Domestic Focus: Saputara: A Hill on the Rise
Going beyond the conventional idea of a ‘hill station’, Saputara offers clean, green and serene experience. Maansi Sharma shares what made change her opinion of what a hill station can be
Being born and brought up in Maharashtra, you expect the approach road to a hill station to be clogged with traffic, the streets to be full of vendors and the picnic and tourist spots strewn with garbage. When the Tourism Corporation of Gujarat Limited (TCGL), in an attempt to promote the ‘Monsoon Festival’ being celebrated from July 30 to August 30, 2011 at Gujarat’s only hill station, Saputara, invited media professionals to a FAM tour of the destination, what I expected was pretty obvious. However, Saputara has completely changed my opinion of what a hill station can be.
Saputara, no more than four km from the Maharashtra-Gujarat border, saw us arriving by road. As we entered Saputara, the first thing that caught my attention was a sprawling lake dotted with boats shaped like swans and a big balloon with ‘Gujarat Tourism’ and ‘Satputara Monsoon Festival’ printed on it. It was the first sign to what I eventually learned: Saputara was specifically and beautifully planned only for tourism.
What it offers:
We were first taken to see Governor’s Hill – the destination’s table land. Unlike Panchgini’s Asia plateau, Saputara’s hills are not too high at 1000 meters. It was not until we reached the top and saw a panoramic view of Saputara before us that we recognised the area’s untouched beauty. With a view of the city straight ahead, and the lake and the surrounding hills to the left, Saputara has a few structures, all of which were hotels, resorts and recreational facilities. Saputara is surrounded by the Sahyadri range and we spent an hour, tirelessly walking from one end to the other and clicking pictures, unable to get enough of the place’s beauty or a picture that did the sight any justice.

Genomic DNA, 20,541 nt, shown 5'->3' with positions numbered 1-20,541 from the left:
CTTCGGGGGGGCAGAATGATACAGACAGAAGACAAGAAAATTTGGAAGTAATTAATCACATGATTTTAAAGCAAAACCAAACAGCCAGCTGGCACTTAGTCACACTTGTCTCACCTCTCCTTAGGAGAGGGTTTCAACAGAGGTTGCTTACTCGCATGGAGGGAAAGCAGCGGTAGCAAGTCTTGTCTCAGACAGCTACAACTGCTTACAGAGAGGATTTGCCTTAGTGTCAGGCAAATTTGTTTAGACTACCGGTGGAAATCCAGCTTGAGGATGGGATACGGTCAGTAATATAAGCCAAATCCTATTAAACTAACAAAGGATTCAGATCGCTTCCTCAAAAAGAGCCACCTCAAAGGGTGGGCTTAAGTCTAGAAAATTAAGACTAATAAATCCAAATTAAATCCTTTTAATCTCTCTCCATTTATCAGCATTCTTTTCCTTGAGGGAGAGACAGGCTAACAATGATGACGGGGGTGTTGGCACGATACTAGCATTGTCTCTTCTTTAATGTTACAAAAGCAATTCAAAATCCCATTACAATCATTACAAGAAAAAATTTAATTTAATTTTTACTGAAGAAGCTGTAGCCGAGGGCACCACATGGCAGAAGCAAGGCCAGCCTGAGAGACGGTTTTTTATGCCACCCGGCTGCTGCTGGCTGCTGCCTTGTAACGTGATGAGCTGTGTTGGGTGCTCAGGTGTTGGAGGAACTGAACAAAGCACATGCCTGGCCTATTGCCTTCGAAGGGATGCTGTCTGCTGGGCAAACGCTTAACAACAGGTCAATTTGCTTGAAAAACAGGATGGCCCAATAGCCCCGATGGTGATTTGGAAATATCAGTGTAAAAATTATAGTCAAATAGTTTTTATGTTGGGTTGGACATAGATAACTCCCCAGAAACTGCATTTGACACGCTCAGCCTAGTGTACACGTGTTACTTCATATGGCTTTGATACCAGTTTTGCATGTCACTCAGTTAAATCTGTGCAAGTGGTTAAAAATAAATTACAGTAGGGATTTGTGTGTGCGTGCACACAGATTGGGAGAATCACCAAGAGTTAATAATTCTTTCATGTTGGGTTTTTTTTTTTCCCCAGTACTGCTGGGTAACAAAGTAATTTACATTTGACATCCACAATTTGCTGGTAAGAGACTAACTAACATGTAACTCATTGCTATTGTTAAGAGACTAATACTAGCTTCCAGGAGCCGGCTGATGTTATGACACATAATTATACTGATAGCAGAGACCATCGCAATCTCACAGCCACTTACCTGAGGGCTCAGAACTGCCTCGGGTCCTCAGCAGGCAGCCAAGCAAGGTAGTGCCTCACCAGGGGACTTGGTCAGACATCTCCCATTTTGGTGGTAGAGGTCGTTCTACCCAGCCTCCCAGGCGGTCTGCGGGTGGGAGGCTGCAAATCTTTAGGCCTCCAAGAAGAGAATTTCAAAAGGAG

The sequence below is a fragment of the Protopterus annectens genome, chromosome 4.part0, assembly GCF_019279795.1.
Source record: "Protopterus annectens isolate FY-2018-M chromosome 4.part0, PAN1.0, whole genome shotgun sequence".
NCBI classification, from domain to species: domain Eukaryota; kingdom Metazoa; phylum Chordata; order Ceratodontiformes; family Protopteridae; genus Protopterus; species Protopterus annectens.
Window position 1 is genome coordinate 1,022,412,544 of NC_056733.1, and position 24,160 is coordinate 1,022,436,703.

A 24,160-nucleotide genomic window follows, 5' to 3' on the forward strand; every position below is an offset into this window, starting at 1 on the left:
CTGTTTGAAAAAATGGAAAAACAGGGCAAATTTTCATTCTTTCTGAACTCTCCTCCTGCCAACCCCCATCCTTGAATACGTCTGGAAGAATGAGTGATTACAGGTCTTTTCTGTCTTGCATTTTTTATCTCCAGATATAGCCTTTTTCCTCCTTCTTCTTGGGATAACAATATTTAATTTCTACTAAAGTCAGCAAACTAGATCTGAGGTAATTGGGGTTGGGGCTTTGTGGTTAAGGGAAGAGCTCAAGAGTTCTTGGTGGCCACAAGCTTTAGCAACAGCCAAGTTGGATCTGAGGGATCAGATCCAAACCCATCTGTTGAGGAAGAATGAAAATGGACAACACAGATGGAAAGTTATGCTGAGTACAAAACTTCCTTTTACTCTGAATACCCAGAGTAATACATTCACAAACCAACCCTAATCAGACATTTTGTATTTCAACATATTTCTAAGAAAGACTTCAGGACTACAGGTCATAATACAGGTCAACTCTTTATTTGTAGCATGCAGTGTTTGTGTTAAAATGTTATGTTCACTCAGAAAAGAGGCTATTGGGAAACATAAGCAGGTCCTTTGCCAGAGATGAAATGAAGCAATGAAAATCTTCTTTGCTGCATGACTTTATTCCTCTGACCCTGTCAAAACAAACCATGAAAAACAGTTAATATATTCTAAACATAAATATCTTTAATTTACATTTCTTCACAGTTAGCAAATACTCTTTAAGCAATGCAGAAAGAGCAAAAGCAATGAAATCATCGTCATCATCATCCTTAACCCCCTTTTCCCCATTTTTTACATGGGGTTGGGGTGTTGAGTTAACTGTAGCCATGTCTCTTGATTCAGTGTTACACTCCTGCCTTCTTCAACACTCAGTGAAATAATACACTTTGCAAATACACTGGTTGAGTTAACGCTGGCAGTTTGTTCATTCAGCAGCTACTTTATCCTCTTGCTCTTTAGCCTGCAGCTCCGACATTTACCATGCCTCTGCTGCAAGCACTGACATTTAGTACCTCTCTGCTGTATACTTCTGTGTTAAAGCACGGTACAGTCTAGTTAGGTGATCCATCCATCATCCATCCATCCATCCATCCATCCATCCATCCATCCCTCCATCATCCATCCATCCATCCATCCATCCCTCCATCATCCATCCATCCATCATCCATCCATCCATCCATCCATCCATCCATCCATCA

HOW TO GET THERE
Air: Surat is the nearest airport 172 km away.
Rail: Billimora station 80 km away.
Road: Easy accessibility from Chikhli, Billimora, Nasik and Surat.
The road had but a few cars driving smoothly into the region. The city was not overcrowded with houses as in Shimla, and the road was not chock-full of cars, a common sight in Lonavala. And, as I was soon to realise, there was not one piece of garbage strewn about.
We then headed on to the cultural show that TCGL has organised for tourists to get a glimpse of how the local Dangi tribe celebrate the Monsoon Festival. The evening was full of colourful dances performed by tribesmen and women. They went on to leave us open-mouthed while they made multiple formations of human pyramids in different shapes and sizes till the finale where the structure was tall enough to touch the roof of the tent, and it was no small tent at that. However, the most surprising revelation of the evening for us was when we discovered that not a single one of the performers was below 40!